IMDb > Ace in the Hole (1951)
Ace in the Hole
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Ace in the Hole (1951) More at IMDbPro »

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Ace in the Hole -- A frustrated former big-city journalist now stuck working for an Albuquerque newspaper exploits a story about a man trapped in a cave to re-jump start his career, but the situation quickly escalates into an out-of-control circus.

Overview

User Rating:
8.2/10   15,754 votes »
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Director:
Writers:
Billy Wilder (written by) &
Lesser Samuels (written by) ...
(more)
Contact:
View company contact information for Ace in the Hole on IMDbPro.
Release Date:
29 June 1951 (USA) See more »
Genre:
Plot:
A frustrated former big-city journalist now stuck working for an Albuquerque newspaper exploits a story about a man trapped in a cave to re-jump start his career, but the situation quickly escalates into an out-of-control circus. Full summary » | Full synopsis »
Plot Keywords:
Awards:
Nominated for Oscar. Another 3 wins & 2 nominations See more »
User Reviews:
The plot is based on real events See more (138 total) »

Cast

  (in credits order) (verified as complete)

Kirk Douglas ... Chuck Tatum

Jan Sterling ... Lorraine Minosa
Robert Arthur ... Herbie Cook (as Bob Arthur)
Porter Hall ... Jacob Q. Boot

Frank Cady ... Al Federber
Richard Benedict ... Leo Minosa

Ray Teal ... Sheriff Gus Kretzer
Lewis Martin ... McCardle
John Berkes ... Papa Minosa
Frances Dominguez ... Mama Minosa
Gene Evans ... Deputy Sheriff
Frank Jaquet ... Sam Smollett
Harry Harvey ... Dr. Hilton
Bob Bumpas ... Radio Announcer
Geraldine Hall ... Nellie Federber
Richard Gaines ... Nagel
rest of cast listed alphabetically:
Roy Regnier ... Nagel - New York Editor (replaced by Richard Gaines) (scenes deleted)
Oscar Belinda ... Barker (uncredited)
Martin Bendleton ... Barker (uncredited)

Timothy Carey ... Construction Worker (uncredited) (unconfirmed)
Basil Chester ... Indian (uncredited)
Ken Christy ... Jessop (uncredited)
Stewart Kirk Clawson ... Federber Boy (uncredited)

Iron Eyes Cody ... Indian Copy Boy (uncredited)
Francisco Day ... Photographer (uncredited)
Lester Dorr ... Father Diego (uncredited)
Claire Du Brey ... Spinster (uncredited)
Edith Evanson ... Miss Deverich (uncredited)
William Fawcett ... Sad-Faced Man (uncredited)
John Stuart Fulton ... Boy (uncredited)

Joe Gray ... Minor Role (uncredited)
Charles Griffin ... Mr. Wendel (uncredited)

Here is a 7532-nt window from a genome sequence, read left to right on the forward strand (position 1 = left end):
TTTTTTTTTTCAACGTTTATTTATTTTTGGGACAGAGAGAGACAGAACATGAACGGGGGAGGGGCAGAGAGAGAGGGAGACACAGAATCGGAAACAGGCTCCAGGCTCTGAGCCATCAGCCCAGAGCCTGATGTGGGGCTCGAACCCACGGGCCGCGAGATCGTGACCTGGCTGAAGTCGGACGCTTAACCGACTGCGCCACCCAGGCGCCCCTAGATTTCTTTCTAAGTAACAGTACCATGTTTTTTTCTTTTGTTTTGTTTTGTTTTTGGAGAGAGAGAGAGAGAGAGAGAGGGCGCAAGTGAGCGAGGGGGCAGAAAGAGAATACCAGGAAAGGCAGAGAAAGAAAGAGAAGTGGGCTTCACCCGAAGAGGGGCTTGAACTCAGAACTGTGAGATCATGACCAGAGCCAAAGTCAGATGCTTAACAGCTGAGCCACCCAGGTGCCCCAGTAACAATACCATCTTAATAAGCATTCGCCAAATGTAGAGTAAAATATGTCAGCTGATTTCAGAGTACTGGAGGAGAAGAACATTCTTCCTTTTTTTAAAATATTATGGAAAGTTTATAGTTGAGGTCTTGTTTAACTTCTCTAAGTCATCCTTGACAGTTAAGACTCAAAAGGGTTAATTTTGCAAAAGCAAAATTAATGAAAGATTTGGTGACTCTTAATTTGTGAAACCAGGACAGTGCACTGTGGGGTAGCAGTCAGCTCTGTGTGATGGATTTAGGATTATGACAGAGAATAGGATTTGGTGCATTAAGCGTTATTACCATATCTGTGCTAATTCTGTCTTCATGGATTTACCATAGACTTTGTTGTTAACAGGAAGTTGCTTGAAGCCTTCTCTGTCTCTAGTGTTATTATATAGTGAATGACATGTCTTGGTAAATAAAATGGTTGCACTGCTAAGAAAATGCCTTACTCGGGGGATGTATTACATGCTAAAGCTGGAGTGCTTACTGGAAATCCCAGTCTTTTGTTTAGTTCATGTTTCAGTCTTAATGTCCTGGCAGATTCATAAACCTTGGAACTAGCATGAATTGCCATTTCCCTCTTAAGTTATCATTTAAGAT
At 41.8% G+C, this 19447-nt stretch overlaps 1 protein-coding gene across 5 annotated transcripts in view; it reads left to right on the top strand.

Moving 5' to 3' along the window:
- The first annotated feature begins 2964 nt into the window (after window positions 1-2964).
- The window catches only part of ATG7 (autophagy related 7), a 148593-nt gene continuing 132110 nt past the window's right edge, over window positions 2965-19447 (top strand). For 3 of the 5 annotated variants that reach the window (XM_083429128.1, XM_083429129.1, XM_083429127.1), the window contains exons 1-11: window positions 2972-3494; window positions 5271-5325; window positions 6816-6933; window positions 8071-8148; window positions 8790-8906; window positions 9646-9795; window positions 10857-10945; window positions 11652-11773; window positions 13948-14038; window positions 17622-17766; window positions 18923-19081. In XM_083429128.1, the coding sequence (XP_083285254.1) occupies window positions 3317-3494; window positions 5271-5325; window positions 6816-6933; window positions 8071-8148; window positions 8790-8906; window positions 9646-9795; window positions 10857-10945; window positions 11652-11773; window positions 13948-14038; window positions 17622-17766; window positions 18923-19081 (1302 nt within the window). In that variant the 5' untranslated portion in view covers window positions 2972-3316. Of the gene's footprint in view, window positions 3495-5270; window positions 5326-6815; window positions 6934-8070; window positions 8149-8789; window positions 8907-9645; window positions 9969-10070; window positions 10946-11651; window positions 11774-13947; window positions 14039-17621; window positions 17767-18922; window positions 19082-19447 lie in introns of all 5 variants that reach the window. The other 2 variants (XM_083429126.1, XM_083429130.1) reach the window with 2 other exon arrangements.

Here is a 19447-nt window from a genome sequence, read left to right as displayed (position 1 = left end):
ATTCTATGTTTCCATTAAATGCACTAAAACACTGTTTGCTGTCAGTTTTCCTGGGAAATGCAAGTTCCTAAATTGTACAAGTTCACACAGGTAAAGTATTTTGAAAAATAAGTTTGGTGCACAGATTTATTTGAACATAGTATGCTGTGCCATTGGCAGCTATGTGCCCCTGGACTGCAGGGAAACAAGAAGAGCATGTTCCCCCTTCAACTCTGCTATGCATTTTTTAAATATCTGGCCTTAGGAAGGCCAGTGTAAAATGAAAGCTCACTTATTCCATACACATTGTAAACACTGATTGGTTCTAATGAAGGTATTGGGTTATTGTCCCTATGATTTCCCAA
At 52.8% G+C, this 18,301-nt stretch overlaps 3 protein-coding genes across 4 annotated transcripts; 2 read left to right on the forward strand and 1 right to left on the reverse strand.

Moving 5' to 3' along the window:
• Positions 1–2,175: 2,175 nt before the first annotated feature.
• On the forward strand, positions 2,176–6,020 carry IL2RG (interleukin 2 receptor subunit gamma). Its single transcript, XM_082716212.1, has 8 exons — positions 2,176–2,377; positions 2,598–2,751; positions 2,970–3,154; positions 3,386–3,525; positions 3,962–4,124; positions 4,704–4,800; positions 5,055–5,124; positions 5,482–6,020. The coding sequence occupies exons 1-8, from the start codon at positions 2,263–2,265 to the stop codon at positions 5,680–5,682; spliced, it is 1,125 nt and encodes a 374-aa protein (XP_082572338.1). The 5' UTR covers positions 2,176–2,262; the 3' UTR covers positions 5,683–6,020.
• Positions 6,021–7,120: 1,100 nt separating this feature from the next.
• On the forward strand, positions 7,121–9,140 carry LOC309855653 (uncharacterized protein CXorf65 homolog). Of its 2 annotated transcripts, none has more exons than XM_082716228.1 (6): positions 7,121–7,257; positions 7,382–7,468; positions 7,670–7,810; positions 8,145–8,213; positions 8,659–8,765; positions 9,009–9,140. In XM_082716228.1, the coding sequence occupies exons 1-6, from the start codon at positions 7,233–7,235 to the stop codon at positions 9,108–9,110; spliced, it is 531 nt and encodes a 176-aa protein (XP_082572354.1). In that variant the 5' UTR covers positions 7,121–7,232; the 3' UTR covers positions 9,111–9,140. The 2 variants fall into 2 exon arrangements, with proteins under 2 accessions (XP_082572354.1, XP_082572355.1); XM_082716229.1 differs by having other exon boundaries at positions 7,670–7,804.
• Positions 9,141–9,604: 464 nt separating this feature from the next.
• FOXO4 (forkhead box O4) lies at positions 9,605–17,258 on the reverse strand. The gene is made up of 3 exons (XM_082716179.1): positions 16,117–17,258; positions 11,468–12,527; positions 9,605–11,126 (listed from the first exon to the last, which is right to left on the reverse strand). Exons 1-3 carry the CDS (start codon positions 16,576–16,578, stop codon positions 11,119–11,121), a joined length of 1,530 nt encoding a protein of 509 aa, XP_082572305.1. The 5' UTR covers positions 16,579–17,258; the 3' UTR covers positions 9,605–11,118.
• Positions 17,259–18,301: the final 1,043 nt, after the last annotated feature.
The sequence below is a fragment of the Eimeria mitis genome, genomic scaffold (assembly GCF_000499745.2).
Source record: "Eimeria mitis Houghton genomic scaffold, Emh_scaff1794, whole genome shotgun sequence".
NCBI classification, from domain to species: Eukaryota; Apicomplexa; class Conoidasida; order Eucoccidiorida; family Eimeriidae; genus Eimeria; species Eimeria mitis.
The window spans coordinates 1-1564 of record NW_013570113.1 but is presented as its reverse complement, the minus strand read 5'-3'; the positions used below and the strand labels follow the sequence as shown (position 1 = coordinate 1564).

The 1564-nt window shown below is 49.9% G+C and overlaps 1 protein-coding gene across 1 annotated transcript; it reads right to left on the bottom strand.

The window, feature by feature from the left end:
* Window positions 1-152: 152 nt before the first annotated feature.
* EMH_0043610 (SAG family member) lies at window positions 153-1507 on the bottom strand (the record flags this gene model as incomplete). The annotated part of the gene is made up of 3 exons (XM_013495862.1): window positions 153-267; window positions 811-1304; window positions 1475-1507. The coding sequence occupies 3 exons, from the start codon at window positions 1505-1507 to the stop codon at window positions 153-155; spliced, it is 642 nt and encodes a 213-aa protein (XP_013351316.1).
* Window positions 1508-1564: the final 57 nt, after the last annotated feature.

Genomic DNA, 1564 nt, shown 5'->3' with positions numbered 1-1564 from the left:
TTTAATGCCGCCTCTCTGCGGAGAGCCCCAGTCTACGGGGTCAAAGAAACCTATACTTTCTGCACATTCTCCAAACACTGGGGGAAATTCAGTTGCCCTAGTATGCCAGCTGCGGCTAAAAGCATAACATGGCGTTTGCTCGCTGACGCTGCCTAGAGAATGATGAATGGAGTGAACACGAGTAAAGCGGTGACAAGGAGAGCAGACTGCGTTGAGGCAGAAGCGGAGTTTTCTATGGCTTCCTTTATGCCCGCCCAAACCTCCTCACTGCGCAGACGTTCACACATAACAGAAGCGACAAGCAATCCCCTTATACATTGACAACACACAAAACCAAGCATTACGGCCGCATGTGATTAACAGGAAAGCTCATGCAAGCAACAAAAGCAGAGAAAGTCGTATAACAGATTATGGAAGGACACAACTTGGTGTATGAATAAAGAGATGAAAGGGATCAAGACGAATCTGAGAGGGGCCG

Larry Hogan ... Television Announcer (uncredited)
Frank Keith ... Fireman (uncredited)
Bob Kortman ... Digger (uncredited)
Martha Maryman ... Woman (uncredited)
Stanley McKay ... Reporter (uncredited)
Joe J. Merrill ... Digger (uncredited)
Paul D. Merrill ... Federber Boy (uncredited)
Lee Miller ... Mover (uncredited)
Ralph Moody ... Kusac - Miner (uncredited)
Bert Moorhouse ... Josh Morgan (uncredited)
William H. O'Brien ... Customer at Minosa's (uncredited)
Frank Andrew Parker ... Reporter (uncredited)
Martin Pendleton ... Barker (uncredited)
William N. Peters ... Photographer (uncredited)
Jack Roberts ... Newspaperman (uncredited)
Bill Sheehan ... Man (uncredited)
Bert Stevens ... Reporter (uncredited)
John 'Bub' Sweeney ... Reporter (uncredited)

Directed by
Billy Wilder 
 
Writing credits
Billy Wilder (written by) &
Lesser Samuels (written by) &
Walter Newman (written by)

Victor Desny  story (uncredited)

Produced by
William Schorr .... associate producer
Billy Wilder .... producer
 
Original Music by
Hugo Friedhofer 
 
Cinematography by
Charles Lang  (as Charles B. Lang Jr.)
 
Film Editing by
Arthur P. Schmidt  (as Arthur Schmidt)
 
Casting by
Bert McKay (uncredited)
 
Art Direction by
A. Earl Hedrick  (as Earl Hedrick)
Hal Pereira 
 
Set Decoration by
Sam Comer 
Ray Moyer 
 
Costume Design by
Edith Head 
 
Makeup Department
Wally Westmore .... makeup supervisor
Hal Lierley .... makeup artist (uncredited)
 
Production Management
Richard Blaydon .... assistant production manager (uncredited)
Hugh Brown .... production manager (uncredited)
Don Robb .... assistant unit production manager (uncredited)
 
Second Unit Director or Assistant Director
Charles C. Coleman .... assistant director (as C.C. Coleman)
Francisco Day .... assistant director (uncredited)
Al Mann .... assistant director (uncredited)
Jason Rosenberger .... assistant director (uncredited)
 
Art Department
Maurice Goodman .... set dresser (uncredited)
Cline Jones .... prop maker (uncredited)
Martin Pendleton .... set dresser (uncredited)
Tom Plews .... props (uncredited)
Harold Worthington .... props (uncredited)
 
Sound Department
Gene Garvin .... sound recordist
Harold Lewis .... sound recordist
Bob Carr .... sound (uncredited)
A.D. Cook .... cableman (uncredited)
John Cope .... sound (uncredited)
 
Visual Effects by
Farciot Edouart .... process photography
Irmin Roberts .... transparency camera (uncredited)
 
Camera and Electrical Department
Guy Bennett .... camera operator (uncredited)
Frank Carroll .... grip (uncredited)
William Collins .... grip (uncredited)
Don English .... still photographer (uncredited)
Cliff Hartley .... grip (uncredited)
Al Lipsey .... grip (uncredited)
Kenneth Meade .... assistant camera (uncredited)
Jess Miller .... electrician (uncredited)
William Rand .... camera operator (uncredited)
Dominic Seminerio .... grip (uncredited)
George Sherman .... grip (uncredited)
 
Casting Department